Monday, January 21, 2013

W3: H.H.: or The Pathology of Princes

The first impression of H.H. when it came out of the Biblio-Mat, was that it was dense. At just over 300 pages, it felt like a tome of sorts and read not unlike a textbook. A textbook on old school racism. A Passage to India this ain't.

Deceptive cover - everyone loves elephants.
H.H. (His Highness): or the Pathology of Princes, by Kanhayalal Gauba - a hardcover 306pg history book with a simple dustjacket, first edition published in 1930. Printed on what appears to be highly acidic paper, the pages on this copy were smooth, yellow, and starting to become brittle, which lends it an old world charm along with historical credibility.

Much as the secondary title presents itself, H.H. is an in-depth study in the princes and Maharajas of India, relating the royalty to a disease, ravaging the country. It is an immensely insightful look into the history of India, for many different reasons.

It did, however, have a cool title plate.
The introduction of the book begins with the author lamenting the choice of publishing the book or not, ultimately deciding to do so for the greater good of the world over the pride of his nation. He assures that this book isn't a sermon or vendetta, just facts as he aims to do the world a very public service in exposing the dark underbelly of India. How could you not trust such a selfless man? Surely he only means to enlighten us!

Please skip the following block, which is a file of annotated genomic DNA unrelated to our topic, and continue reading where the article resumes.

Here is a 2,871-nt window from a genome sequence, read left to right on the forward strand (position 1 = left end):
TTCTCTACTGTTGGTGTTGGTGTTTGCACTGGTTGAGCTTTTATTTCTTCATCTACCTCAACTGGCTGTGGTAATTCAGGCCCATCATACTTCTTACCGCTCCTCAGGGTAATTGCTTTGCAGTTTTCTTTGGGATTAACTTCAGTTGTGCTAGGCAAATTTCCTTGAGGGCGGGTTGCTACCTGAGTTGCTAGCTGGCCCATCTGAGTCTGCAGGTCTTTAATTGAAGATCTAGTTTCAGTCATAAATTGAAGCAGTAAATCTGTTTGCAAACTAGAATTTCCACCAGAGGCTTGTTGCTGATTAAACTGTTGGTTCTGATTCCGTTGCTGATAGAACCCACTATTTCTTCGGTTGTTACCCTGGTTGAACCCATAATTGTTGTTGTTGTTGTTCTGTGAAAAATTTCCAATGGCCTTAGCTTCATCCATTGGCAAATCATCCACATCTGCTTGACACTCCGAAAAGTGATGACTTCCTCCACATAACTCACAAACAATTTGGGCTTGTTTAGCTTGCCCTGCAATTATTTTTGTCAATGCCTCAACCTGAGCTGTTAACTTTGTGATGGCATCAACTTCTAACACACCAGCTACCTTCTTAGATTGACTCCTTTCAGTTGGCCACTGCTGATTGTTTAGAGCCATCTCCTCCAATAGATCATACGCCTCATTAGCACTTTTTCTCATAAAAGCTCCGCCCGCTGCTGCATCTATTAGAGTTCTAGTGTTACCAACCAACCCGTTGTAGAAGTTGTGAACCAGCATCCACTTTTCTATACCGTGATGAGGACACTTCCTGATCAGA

Even the dustjacket is smarmy.
Covering topics in fine detail on how Indian royalty hoard wealth, starve citizens, rape women, corrupt governments, and indulge in all manners of wasteful decadence. It is quite an educational history lesson, not in the horrors of monarchy, but actually in British Imperialism.

Published around the time of India's independence, H.H. is an amazing study in propaganda. Without a doubt the atrocities described in the book did exist (as they do in every nation), however, the presentation of these "facts" in the text is quite one-sided. However, statistics are cleverly strewn throughout to give it an air of honesty. Much like 'Birth of a Nation', the ultimate goal appears to be instilling the notion that the western world must rescue a savage race through domination, for if they were left to their own free will, the people would suffer.

The most interesting thing about this book, though, is its rarity. A quick search online displays very few results and there seems to be some disparity on how to spell the author's name. History does tend to fix itself in mysterious ways.

Book rating: 6/10 (points given for the stark cover and foldout map)

Random quote: "The ordinary constables, the rank and file of the police force, are drawn from the very scum of the population, and hardly one in a hundred of these knows how to read or write." (NWA in the 30's?)


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